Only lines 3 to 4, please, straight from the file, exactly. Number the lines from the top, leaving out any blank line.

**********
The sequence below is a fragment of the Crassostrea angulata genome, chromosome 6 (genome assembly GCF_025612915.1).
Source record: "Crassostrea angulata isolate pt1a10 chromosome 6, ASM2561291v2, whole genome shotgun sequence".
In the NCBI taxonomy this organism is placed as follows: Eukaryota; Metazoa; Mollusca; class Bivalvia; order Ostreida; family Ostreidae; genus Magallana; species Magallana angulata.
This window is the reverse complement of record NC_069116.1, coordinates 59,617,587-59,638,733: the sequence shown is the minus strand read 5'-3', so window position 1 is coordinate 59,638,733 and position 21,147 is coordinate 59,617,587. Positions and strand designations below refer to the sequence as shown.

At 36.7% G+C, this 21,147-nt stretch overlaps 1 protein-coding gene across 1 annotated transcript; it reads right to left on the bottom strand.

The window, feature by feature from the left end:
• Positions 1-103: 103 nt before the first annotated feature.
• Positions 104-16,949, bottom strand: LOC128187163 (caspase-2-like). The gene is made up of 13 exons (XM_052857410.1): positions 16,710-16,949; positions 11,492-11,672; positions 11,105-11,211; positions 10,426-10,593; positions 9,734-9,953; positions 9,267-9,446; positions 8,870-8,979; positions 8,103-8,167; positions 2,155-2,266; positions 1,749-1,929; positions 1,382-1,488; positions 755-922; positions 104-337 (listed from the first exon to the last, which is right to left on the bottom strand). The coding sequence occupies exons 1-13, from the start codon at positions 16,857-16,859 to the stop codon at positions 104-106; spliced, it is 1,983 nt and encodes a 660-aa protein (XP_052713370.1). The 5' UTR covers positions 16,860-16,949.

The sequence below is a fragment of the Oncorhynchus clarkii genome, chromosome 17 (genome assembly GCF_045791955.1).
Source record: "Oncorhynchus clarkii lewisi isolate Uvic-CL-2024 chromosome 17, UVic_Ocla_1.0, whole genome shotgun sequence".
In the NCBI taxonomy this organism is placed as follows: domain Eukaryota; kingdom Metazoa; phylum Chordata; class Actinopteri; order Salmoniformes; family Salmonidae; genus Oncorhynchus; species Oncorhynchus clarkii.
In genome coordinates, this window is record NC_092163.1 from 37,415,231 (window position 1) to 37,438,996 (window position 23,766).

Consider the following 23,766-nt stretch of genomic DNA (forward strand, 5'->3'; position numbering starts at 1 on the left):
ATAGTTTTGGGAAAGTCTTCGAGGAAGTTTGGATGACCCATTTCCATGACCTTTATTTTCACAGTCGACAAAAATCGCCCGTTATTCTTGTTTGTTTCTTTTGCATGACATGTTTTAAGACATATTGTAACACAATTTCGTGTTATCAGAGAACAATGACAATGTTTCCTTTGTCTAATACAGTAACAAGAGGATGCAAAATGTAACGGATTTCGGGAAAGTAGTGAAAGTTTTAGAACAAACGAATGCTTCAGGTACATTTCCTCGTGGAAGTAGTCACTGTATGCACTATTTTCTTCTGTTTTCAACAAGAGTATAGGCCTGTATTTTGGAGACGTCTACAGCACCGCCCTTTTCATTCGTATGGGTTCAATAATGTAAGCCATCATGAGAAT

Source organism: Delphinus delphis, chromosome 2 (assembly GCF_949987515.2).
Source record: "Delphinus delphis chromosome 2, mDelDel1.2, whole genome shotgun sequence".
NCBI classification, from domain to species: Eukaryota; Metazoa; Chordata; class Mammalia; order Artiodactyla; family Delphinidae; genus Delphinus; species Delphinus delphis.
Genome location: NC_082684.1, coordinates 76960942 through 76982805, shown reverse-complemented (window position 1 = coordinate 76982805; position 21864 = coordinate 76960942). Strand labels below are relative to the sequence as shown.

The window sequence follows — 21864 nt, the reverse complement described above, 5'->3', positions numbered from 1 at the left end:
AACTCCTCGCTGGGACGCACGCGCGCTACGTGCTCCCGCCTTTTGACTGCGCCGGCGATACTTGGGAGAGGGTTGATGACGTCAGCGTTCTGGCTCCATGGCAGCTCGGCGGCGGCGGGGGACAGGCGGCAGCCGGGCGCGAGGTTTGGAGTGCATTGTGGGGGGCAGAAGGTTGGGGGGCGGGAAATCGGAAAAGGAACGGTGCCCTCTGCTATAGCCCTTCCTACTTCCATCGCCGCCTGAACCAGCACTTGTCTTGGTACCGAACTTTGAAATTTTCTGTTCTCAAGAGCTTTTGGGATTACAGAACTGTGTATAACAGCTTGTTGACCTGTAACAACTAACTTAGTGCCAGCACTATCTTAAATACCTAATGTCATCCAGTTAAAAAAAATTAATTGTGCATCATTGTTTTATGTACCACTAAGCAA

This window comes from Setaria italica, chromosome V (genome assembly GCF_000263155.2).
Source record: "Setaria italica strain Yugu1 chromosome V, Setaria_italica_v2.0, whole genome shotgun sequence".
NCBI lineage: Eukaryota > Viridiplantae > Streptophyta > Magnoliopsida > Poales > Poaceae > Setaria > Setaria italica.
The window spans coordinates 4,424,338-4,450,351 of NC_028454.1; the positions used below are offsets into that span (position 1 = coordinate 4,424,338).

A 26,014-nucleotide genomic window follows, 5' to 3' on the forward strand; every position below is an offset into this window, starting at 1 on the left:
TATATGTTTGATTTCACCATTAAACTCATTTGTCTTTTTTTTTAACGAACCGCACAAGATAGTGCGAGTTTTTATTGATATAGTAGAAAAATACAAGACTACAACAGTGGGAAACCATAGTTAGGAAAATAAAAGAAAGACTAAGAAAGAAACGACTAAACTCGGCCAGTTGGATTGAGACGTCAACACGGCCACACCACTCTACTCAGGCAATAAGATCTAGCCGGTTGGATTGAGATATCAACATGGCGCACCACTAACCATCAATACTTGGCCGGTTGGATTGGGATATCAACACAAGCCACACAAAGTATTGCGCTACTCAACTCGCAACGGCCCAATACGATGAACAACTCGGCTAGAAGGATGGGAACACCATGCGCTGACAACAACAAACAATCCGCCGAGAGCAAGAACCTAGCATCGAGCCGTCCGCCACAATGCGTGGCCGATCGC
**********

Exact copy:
In the NCBI taxonomy this organism is placed as follows: Eukaryota; Metazoa; Mollusca; class Bivalvia; order Ostreida; family Ostreidae; genus Magallana; species Magallana angulata.
This window is the reverse complement of record NC_069116.1, coordinates 59,617,587-59,638,733: the sequence shown is the minus strand read 5'-3', so window position 1 is coordinate 59,638,733 and position 21,147 is coordinate 59,617,587. Positions and strand designations below refer to the sequence as shown.